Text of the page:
Have we forgotten compromise? I know it doesn't give people the vindication they crave, but it has always served me so well personally. Perhaps I will succumb to anger in the future, if ... God forbid ... something were to happen to my family, I think I would be capable of great wrath. It's in my family tree, that's for sure. The anger my grandmother had when she was elderly and had to go into a home was legendary. She was angry at everything, indiscriminately, to the point of enforced physical restraint. Now, this was not a peaches-and-cream sweetie pie throughout her life who suddenly became angry. No, she was an angry person for much of her existence, making my father's early years a living hell. When my family moved, and I had to finish my school year at 16 years old, I was supposed to stay with them for three weeks. I am a very tolerant person, but I only lasted two days before going to my best friend's house instead. They were harsh people.

It makes me wonder what is in store for my father, my brother, myself, my sons and daughter? We joke about the "Sprung temper", but is it genetic, or learned? I believe that what we live becomes us. My grandmother carried anger for her entire life, and in the end that anger consumed her. I hope that my father, in being the good person he is, will be mild-mannered in his old age, and that in diffusing anger throughout my life, in confronting things rationally, and passionately, but with reason as my guide, that in my old age reason and compromise will still rule. Perhaps there are some things genetic that can be overcome?

In the end, I apologize if this post is more questions than answers. That's just the way things are sometimes. No neat, clean package today. I hope that doesn't anger you.

 My wife, Jennifer's, blog can be found here:
Cleverly Disguised as Cake

And my first novel, squeakyclean, here:
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Saturday, July 02, 2011

Walk in the Park

Belleville's waterfront
It's been a while since I was down at the waterfront in Belleville, and Jenn in her brilliance suggested we take the kids down for a walk there before the fireworks. Good call.

The assorted riff-raff

Owen followed big bro everywhere.

I'm patriotic. I may not support our present government and their dismantling of our social state, but I do believe in Canada. What we have built here over the last 144 years in this country is extraordinary. It is not in the health care, or the greatness of our armed forces who risk their lives for our ideals, it is not the economy or the banks, nor is it the laws or even the freedoms. All of these things can be taken away. No, it is the people. It is the combined histories of all our people, coming together to do something we believe in.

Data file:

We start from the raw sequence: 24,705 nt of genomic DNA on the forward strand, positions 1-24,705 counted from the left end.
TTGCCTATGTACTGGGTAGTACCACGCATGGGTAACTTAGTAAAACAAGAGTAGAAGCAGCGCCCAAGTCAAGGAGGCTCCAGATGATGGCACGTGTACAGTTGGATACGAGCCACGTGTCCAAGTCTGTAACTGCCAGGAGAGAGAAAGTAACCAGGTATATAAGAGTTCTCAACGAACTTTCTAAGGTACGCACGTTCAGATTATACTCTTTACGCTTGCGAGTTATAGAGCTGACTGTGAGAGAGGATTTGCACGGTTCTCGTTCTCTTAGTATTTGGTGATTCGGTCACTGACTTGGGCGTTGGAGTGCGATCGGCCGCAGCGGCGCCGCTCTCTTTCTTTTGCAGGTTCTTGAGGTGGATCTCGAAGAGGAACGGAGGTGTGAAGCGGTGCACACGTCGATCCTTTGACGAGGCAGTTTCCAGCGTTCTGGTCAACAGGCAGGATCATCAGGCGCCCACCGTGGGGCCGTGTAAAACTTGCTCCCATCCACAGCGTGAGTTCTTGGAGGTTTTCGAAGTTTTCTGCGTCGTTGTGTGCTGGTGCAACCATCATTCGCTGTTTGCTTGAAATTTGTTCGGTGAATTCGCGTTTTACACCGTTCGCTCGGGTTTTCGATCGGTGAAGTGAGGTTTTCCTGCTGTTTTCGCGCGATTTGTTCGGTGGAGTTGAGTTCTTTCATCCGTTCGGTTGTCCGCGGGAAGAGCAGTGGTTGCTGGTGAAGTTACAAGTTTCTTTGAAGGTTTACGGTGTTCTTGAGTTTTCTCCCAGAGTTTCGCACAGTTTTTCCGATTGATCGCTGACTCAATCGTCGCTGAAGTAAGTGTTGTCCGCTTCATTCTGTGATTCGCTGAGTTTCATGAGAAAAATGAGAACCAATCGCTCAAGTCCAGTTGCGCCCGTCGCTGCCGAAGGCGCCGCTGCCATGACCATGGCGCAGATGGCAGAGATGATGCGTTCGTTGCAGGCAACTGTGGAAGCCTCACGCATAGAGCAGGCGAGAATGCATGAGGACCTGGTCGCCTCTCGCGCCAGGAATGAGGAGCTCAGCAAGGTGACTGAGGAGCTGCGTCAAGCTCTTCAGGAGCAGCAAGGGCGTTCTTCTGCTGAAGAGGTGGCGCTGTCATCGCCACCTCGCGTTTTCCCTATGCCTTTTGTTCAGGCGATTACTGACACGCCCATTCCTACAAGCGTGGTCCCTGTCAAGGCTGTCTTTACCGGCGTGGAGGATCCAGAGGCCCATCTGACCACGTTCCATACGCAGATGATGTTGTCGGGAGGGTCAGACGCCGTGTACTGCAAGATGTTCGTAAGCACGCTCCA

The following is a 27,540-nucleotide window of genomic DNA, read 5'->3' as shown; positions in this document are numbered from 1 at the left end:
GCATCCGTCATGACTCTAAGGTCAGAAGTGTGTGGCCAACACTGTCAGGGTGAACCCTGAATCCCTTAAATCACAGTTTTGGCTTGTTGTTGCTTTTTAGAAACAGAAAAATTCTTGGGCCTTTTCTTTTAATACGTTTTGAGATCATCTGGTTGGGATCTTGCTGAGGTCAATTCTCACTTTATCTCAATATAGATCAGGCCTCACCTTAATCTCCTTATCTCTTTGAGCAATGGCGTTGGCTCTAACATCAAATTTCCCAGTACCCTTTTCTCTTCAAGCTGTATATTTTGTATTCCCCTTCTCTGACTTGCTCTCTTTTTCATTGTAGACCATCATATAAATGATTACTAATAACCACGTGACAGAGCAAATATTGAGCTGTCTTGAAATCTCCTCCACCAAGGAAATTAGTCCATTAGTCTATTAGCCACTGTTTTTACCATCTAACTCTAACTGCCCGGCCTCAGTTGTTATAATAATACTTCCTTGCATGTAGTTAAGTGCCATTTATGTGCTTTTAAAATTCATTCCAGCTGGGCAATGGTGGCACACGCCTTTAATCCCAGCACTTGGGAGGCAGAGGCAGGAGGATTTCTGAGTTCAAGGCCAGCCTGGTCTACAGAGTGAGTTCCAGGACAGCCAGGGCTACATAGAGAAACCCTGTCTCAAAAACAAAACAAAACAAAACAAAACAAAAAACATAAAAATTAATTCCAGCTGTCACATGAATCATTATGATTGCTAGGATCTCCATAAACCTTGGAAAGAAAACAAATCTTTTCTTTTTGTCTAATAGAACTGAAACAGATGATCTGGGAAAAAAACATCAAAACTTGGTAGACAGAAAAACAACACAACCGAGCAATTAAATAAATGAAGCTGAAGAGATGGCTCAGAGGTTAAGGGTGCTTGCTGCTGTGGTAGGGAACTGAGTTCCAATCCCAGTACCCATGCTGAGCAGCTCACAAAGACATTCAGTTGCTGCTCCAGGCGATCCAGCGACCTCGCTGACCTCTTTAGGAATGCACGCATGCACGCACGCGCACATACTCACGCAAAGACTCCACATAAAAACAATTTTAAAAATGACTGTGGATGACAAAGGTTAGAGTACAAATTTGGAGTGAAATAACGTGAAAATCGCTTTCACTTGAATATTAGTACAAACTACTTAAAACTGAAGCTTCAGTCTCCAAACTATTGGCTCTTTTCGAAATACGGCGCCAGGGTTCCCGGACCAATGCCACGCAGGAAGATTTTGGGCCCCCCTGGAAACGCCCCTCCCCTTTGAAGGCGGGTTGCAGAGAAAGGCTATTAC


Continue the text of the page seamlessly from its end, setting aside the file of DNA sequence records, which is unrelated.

I'm not by any means naive about Canada. I am often disappointed in my country, and write about government often, but when I can take my kids out into a park, with no threat of violence, and we can watch something beautiful like a fireworks display, I am grateful.

There were many things in our history that could have given us a very different state. From numerous American invasions actually succeeding to Nazis winning the second world war, to Russia crossing the ice cap (though with some of the Russians I've now met that might not have been so bad ... j/k), my point is that there were threats, and despite those threats I think we can take pride in our country.

Stopping to read the signs :)
Daisy throwing rocks.

We had a wonderful walk. We saw a turtle, Owen said hello to random strangers, saw some dogs, walked out to the end of the jetty at Myer's pier, watched a guy catch a fish, and over the course of hours, with no real plans, we tired out three little guys pretty good. Later, Cole and I returned for the fireworks while the littlest guys went to bed, and sitting out across the water watching them pop and crack and flash, I thought about what these really meant.

Bay Bridge, and Myer's pier.

We have much to be proud of. I feel that we're moving toward something great. I believe that if we could export what it is to be Canadian to everyone in the world, our tolerance and our complete rejection of violence and oppression, we would better the lives of everyone. We built this. Our ancestors built this, from scratch, from vague ideas about what we wanted, coming together in laws and rights and more importantly, in attitude. We can help others build this, too.

In simplicity, I felt what the Chinese must have felt seeing the first fireworks nearly a thousand years ago. I poked a little fun at my inner child whose heart beat a little faster and anticipated the next bang, and thought: "Look what we can do!" Sometimes it need not be any more complex than that.

Jennifer's postings can now all be found here:
Cleverly Disguised as Cake

Download my first novel, squeakyclean: